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Mozart: Piano Concertos K 453 & 482 / Bezuidenhout, Mullejans

Mozart / Bezuidenhout / Mullejans
Release Date: 11/13/2012 
Label:  Harmonia Mundi   Catalog #: 902147   Spars Code: DDD 
Composer:  Wolfgang Amadeus Mozart
Performer:  Kristian Bezuidenhout
Conductor:  Petra Müllejans
Orchestra/Ensemble:  Freiburg Baroque Orchestra
Number of Discs: 1 
Recorded in: Stereo 
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Notes and Editorial Reviews

MOZART Piano Concertos: No. 17, K 453 ; No. 22, K 482 . Rondo in A, K 386 Kristian Bezuidenhout (fp); Petra Müllejans, cond; Freiburg Baroque O HARMONIA MUNDI 902082 (72:41)

A generation after Malcolm Bilson and Christopher Hogwood’s pioneering Mozart concerto recordings using fortepiano and period instruments, Kristian Bezuidenhout, Petra Read more Müllejeans, and the Freiburg Baroque Orchestra represent the current, polished state of the art in period-instrument performance. Bezuidenhout’s playing—he plays a Paul McNulty copy of a 1780s Walter instrument—is a little freer and more entertaining than Bilson’s, closer to Robert Levin’s approach. The solo keyboard parts in these concertos, when played with as much detail and vocally informed phrasing as they are here, become the equivalent of the cast of characters in a Mozart opera.

In a useful program note, Bezuidenhout—who, incidentally, studied with Bilson—describes the “theater in the round” setup used for this recording. The keyboard was placed in a central position with the winds in a line facing the solo instrument, and the strings surrounding the winds and keyboard. It’s hard to know whether a live performance, unaided by microphones, would work nearly as well, but as a recording, this is a triumph of clarity, with ideal balance between soloist and orchestra.

As in René Jacobs’s recordings of the Mozart operas, the leanness of the ensemble means that no instrumental line is taken for granted. In a few delicate passages, such as the C Major variation in K 482’s slow movement, the strings play one-on-a part. The instrumentalists, not only the soloist, add ornamentation to their parts, with the all-important winds taking on maximum individual personality.

The Concerto No. 17 in G, with its expansive, tender slow movement gives the impression of being one of Mozart’s most personal concertos. Its outer movements are taken here at sprightly, though not unconventional tempos that suit their Papageno-like wit. The 22nd Concerto makes a more public statement, and despite the small forces employed, this performance achieves real grandeur in the opening movement, and seriousness in the second. The delightful Rondo in A, originally planned to be part of the 12th Concerto, K 414, is a significant bonus. It’s a deeper work than the lighter, often recorded Rondo in D, K 382, and is performed with the same grace and energy as the concertos. This is a stunning disc.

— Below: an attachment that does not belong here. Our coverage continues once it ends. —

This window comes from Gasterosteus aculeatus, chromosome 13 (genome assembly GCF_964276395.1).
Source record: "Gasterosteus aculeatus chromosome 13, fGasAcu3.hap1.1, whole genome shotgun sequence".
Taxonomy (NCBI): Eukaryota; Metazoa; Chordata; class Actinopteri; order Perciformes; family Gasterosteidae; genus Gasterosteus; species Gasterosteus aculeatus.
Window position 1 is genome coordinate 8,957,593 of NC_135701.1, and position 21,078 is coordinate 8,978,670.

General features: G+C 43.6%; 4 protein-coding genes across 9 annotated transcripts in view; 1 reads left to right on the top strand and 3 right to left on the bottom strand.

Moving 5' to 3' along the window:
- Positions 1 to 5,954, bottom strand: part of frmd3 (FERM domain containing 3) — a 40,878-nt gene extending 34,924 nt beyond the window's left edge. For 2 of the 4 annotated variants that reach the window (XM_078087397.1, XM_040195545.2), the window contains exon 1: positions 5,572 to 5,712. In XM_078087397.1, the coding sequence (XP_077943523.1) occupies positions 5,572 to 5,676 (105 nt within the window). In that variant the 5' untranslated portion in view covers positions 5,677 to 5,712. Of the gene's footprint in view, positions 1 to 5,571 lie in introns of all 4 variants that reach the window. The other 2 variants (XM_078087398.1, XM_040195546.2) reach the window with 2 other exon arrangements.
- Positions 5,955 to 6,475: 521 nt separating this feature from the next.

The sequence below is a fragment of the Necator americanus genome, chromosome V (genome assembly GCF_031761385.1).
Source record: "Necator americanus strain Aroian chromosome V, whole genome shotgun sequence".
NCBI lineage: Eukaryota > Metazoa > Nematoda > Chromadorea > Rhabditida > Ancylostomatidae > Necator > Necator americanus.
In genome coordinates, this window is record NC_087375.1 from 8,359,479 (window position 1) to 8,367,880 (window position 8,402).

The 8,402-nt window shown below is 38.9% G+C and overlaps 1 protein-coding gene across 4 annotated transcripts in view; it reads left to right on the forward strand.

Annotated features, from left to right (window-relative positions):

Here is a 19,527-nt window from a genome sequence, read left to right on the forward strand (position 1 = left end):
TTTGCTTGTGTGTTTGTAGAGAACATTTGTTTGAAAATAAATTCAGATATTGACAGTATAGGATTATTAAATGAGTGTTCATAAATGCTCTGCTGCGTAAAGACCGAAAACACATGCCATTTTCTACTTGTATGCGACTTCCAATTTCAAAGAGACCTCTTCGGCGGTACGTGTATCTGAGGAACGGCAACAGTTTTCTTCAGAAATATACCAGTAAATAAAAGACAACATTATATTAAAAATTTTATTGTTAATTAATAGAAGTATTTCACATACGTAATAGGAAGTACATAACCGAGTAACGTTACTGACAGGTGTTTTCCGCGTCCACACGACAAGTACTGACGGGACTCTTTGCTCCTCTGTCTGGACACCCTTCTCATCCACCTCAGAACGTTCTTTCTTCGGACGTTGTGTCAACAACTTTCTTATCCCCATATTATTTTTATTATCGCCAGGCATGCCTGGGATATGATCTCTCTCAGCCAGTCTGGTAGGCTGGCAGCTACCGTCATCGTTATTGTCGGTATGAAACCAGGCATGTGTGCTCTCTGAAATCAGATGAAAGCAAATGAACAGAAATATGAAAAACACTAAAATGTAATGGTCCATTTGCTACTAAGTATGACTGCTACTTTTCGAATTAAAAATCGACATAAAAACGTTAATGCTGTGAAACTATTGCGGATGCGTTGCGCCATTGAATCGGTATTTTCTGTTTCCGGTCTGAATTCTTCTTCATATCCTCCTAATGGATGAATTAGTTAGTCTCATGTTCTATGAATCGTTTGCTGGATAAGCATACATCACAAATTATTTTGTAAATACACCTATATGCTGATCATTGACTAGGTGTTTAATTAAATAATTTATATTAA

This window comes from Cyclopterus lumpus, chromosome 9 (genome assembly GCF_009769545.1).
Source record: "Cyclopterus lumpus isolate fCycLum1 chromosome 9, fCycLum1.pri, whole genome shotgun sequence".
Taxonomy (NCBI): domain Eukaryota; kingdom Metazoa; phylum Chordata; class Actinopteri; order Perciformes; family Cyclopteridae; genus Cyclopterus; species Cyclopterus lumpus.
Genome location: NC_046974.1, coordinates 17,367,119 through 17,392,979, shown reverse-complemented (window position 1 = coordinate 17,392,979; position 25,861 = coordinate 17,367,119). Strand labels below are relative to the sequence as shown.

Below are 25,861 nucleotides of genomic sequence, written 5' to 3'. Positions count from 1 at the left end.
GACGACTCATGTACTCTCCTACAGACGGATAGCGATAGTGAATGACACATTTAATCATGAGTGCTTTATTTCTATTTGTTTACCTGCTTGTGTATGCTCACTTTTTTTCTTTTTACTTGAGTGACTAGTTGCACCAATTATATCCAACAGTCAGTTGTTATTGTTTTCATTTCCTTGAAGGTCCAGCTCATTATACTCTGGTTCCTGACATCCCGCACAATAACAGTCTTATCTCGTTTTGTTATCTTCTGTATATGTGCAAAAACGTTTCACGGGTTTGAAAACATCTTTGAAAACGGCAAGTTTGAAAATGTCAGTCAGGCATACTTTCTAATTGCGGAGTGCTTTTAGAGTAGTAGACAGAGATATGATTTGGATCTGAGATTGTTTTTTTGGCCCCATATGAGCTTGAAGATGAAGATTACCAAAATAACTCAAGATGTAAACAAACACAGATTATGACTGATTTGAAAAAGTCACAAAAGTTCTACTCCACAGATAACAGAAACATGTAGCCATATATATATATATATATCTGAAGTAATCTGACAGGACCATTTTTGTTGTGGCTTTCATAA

FANFARE: Paul Orgel
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Works on This Recording

Concerto for Piano no 22 in E flat major, K 482 by Wolfgang Amadeus Mozart
Performer:  Kristian Bezuidenhout (Piano)
Conductor:  Petra Müllejans
Orchestra/Ensemble:  Freiburg Baroque Orchestra
Period: Classical 
Written: 1785; Vienna, Austria 
Concerto for Piano no 17 in G major, K 453 by Wolfgang Amadeus Mozart
Performer:  Kristian Bezuidenhout (Piano)
Conductor:  Petra Müllejans
Orchestra/Ensemble:  Freiburg Baroque Orchestra
Period: Classical 
Written: 1784; Vienna, Austria 

Customer Reviews

Average Customer Review:  1 Customer Review )
 Superb recording of fine performances!  May 12, 2013 By Gail M. (Goleta, CA) See All My Reviews "These are period-instrument, chamber style performances of two of Mozart's livliest concertos. I had never heard these musicians perform before, but all is spirited , precise and idiomatic. The unusual positioning of the players together with great care of everyone in the recording process give us a disk to enjoy over and over for a long time. This is a great example of how period instrument playing and recording should be done!" Report Abuse
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